Grandma with dementia: Thank you for still being there

"Dear Grandma,

thank you for still being there Thank you that life gives us such beautiful, intimate moments as yesterday. Thank you for your dementia being a little considerate at times and not letting me forget you. And even if one day you should forget my name: People you love are firmly anchored in our hearts – even this disease cannot change that.

When I came to your home at noon yesterday, I pressed the doorbell button on the door. You press it so that your employees know that none of you are exploiting and putting yourself at risk and that someone who knows what is going to enter the facility. You have been there since February and yes, I know a little bit now. I know Julia, your very nice reference sister, I know a few of your roommates and I know your daily routine a little.

There is a deep midday rest over your facility. I sneak across the hall, knock softly on your room door and slip in quickly. "Hello Grandma, it's me," I say in the small hallway so you don't get scared.

"Hello, little mouse," I hear quietly from your bed and you don't believe how relieved I am every time you say that. It shows that you still recognize me, even if I haven't been with you for a few weeks now.

"Are you so tired too?" You ask. "Come to my bed, under my covers."

I go to your toilet for a moment and think: How is it going to be in your bed again after 30 years? I admit, I also check how it smells.

Almost a bit astonished I find that you are warm and soft and very fragrant and crawl under your covers. The memories of both of us are immediately back. Memories of my childhood, in which I was often allowed to spend the night with grandma and grandpa and then slept in the crevice.

You had parade cushions back then and the duvet was so thick and fluffy that I never saw another afterwards. You then shook the bedspread for me each time so that the feathers were distributed well. The bed linen was always white and the cotton was of such good quality that it was almost indestructible. And if a small hole did come in, you stuffed it so carefully that you could hardly see it.

All of these things came back to me immediately when I was back in bed with you after so many years and I immediately became completely relaxed and a little sleepy.

"When I found out that I was going to be a grandma, I immediately started knitting. We only have one grandchild," you say in my thoughts. "It's a shame, just one."

"Yes, but better one than none," I say. "There are also many people who want children and grandchildren and don't have any."

"We had 6 pieces. 2 less would have been enough" – by that you mean yourself and your siblings.

"Yes," I say, "but when a child is born, you have to be happy too. You always said that."

You immediately agree with me. I don't know how often we have had this dialogue, always with the same words.

But I am grateful that you are there, that we are cuddling together in your bed here and that you are tenderly caressing my arm as I talk.

I am telling you that today we are going to Aunt Paula's birthday and that she is 95 years old today. Immediately you start to sing: "Good luck and blessings!" And I sing along. You loved to sing all your life, but now in the years with dementia, you have developed into a living song book. You will immediately find a song for almost every keyword. You have often surprised us with this and made us laugh. Only when you sing Hitler songs are we not so happy and I sometimes manage to react to it less patiently. Most of the time, however, redirecting to another song works quite well.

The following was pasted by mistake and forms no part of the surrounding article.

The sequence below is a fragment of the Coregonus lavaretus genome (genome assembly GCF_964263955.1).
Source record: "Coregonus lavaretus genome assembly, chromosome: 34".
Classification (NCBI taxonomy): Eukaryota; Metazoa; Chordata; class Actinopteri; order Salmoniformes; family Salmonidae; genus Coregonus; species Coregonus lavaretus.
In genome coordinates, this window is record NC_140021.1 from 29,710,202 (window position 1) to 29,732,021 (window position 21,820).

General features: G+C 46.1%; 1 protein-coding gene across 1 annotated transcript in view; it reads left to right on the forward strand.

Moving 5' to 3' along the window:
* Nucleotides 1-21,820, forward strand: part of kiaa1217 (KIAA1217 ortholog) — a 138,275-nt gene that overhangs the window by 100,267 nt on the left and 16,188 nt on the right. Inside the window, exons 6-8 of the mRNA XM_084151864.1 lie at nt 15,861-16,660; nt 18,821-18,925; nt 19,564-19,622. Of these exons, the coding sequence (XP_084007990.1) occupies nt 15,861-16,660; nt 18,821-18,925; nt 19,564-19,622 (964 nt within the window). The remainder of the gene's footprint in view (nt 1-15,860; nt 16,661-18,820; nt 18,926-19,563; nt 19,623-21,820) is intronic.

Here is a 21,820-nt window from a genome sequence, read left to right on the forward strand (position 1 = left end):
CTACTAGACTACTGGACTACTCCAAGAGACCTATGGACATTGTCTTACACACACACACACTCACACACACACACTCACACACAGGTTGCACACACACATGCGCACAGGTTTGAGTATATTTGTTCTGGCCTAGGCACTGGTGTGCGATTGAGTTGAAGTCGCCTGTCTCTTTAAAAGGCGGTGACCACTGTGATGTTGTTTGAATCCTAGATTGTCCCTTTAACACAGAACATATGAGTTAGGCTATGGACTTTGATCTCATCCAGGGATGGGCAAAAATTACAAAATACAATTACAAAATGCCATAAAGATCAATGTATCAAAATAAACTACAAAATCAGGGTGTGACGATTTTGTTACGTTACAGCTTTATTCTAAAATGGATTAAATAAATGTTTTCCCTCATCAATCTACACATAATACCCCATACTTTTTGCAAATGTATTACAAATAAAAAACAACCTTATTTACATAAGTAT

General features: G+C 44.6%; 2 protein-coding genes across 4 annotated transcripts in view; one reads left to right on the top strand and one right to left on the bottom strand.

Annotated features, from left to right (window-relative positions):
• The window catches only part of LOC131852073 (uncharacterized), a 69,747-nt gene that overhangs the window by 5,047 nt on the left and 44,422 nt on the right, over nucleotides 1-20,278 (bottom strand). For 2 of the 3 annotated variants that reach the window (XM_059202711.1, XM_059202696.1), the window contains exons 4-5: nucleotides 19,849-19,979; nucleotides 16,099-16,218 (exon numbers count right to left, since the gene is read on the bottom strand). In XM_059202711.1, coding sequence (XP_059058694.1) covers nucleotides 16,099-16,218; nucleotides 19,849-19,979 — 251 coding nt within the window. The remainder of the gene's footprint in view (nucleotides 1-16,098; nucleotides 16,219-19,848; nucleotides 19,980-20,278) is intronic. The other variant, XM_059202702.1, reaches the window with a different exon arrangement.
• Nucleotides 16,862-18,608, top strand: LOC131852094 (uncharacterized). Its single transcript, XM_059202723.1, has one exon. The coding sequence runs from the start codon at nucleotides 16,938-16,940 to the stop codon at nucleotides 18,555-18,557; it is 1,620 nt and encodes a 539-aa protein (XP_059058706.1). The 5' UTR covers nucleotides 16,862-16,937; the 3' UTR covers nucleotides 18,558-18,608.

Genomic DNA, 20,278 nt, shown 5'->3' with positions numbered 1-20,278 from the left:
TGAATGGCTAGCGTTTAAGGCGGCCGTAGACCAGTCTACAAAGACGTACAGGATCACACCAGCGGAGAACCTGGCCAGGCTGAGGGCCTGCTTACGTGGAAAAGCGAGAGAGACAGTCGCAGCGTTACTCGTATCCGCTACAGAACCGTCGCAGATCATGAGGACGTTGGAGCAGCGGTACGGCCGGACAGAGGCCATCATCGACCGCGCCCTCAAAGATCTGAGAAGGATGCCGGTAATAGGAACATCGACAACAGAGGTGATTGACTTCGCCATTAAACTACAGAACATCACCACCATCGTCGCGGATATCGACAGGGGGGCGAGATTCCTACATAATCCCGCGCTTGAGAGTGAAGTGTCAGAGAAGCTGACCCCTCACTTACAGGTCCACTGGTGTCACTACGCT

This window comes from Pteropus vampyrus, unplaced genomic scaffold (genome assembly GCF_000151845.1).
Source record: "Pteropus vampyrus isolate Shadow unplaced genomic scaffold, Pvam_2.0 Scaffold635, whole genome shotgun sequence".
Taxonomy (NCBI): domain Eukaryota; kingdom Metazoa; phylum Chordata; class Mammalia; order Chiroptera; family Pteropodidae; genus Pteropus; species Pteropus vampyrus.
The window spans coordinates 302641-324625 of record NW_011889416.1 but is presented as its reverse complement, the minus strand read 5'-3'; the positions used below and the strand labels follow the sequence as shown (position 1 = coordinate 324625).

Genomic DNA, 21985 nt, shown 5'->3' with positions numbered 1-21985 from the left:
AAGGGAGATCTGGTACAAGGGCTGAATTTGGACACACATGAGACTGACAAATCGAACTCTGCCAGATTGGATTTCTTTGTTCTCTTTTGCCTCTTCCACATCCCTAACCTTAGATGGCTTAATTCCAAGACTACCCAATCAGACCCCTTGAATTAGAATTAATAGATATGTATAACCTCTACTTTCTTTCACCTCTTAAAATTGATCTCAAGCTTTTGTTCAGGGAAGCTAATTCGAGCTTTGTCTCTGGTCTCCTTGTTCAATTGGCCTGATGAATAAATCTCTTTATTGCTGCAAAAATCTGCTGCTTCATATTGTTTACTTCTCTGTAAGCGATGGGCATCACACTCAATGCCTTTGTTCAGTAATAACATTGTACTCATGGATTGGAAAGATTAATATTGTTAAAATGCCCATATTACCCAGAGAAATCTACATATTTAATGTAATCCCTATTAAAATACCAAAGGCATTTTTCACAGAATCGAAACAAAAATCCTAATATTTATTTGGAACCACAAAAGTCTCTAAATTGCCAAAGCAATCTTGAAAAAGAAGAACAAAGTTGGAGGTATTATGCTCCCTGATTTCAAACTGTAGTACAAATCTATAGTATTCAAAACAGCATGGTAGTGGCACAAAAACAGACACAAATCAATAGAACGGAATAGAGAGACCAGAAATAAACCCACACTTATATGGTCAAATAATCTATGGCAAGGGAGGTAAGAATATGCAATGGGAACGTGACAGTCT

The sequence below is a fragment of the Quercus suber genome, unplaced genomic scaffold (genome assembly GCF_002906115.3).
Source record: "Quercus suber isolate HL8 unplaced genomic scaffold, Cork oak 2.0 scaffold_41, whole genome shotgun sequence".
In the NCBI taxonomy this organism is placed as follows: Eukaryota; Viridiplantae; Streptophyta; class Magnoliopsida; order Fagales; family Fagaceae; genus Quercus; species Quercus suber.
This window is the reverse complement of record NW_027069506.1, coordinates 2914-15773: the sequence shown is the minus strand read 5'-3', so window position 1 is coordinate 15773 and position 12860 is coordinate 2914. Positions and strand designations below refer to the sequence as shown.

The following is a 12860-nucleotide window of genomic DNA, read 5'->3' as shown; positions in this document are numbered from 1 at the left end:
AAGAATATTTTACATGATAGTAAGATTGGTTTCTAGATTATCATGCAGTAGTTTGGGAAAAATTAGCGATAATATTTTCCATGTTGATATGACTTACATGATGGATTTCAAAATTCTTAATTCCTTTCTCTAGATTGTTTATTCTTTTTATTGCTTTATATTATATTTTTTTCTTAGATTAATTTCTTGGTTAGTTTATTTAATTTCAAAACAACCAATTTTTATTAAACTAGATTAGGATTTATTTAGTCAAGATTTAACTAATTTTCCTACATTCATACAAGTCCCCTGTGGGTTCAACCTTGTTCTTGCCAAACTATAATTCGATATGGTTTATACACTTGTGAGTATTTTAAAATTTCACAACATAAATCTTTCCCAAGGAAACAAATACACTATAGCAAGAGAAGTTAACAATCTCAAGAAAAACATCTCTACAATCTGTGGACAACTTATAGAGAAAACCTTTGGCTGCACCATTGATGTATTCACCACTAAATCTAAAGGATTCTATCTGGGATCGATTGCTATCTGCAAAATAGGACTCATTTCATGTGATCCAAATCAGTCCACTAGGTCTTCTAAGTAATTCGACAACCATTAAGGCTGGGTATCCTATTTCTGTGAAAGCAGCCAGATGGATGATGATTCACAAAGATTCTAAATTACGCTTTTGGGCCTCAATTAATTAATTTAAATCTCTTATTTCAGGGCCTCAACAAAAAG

Because it's so nice to sing, we still sing: "Today it can rain, storm or snow." Although this is more of a recent song, you can also memorize it. When we are singing "Let her live high", my mom comes into the room. I get up out of bed and mom pulls you up from the edge of the bed to help you get up. She goes to the bathroom with you and puts you on the toilet.

It is still a little bit unusual for me to see how well and naturally their movements have become. You have only been here in the home since February. I am very happy because I have the impression that your relationship has changed again.

You are happy that she visits you so often and although your short-term memory no longer works, you can feel exactly what she is doing for you and thank you for it.

In the evening after your 95th birthday, mom and I bring you back to the home. Mama meets an employee in the corridor and talks to her while we are already going to your room. You only run very shaky, despite the walker. The whole afternoon drinking coffee with the many guests was very exhausting for you and you only want to go to bed. I take off your shoes and stockings and get your nightie out of the bathroom.

"Do I still have my own apartment?" You ask me. "No, this is your apartment now," I answer. "I have to stay here until I die?" You ask, looking around the room. "Yes," I say. "Is that bad for you? You always say that you like it here so much". "No, I really like it here," you say.

When I suggested brushing my teeth and going to the toilet, you went on strike and just wanted to go to bed. I'll help you and lift your legs in. You lie exhausted but completely satisfied and review the day again, as you have always done. I know you can't remember much of what was today. You say: "It was really really nice today."

The heart does not become demented and so you can clearly feel that it was a really nice day today. And I'm grateful for that too.

Grandma, thank you for being still there and giving me 20 minutes with you yesterday, safe under your warm blanket. "

About Tamara Ameling

With her company "Ameling moves" Tamara Ameling from Nordwalde offers dementia support and animal-assisted therapy. More information at

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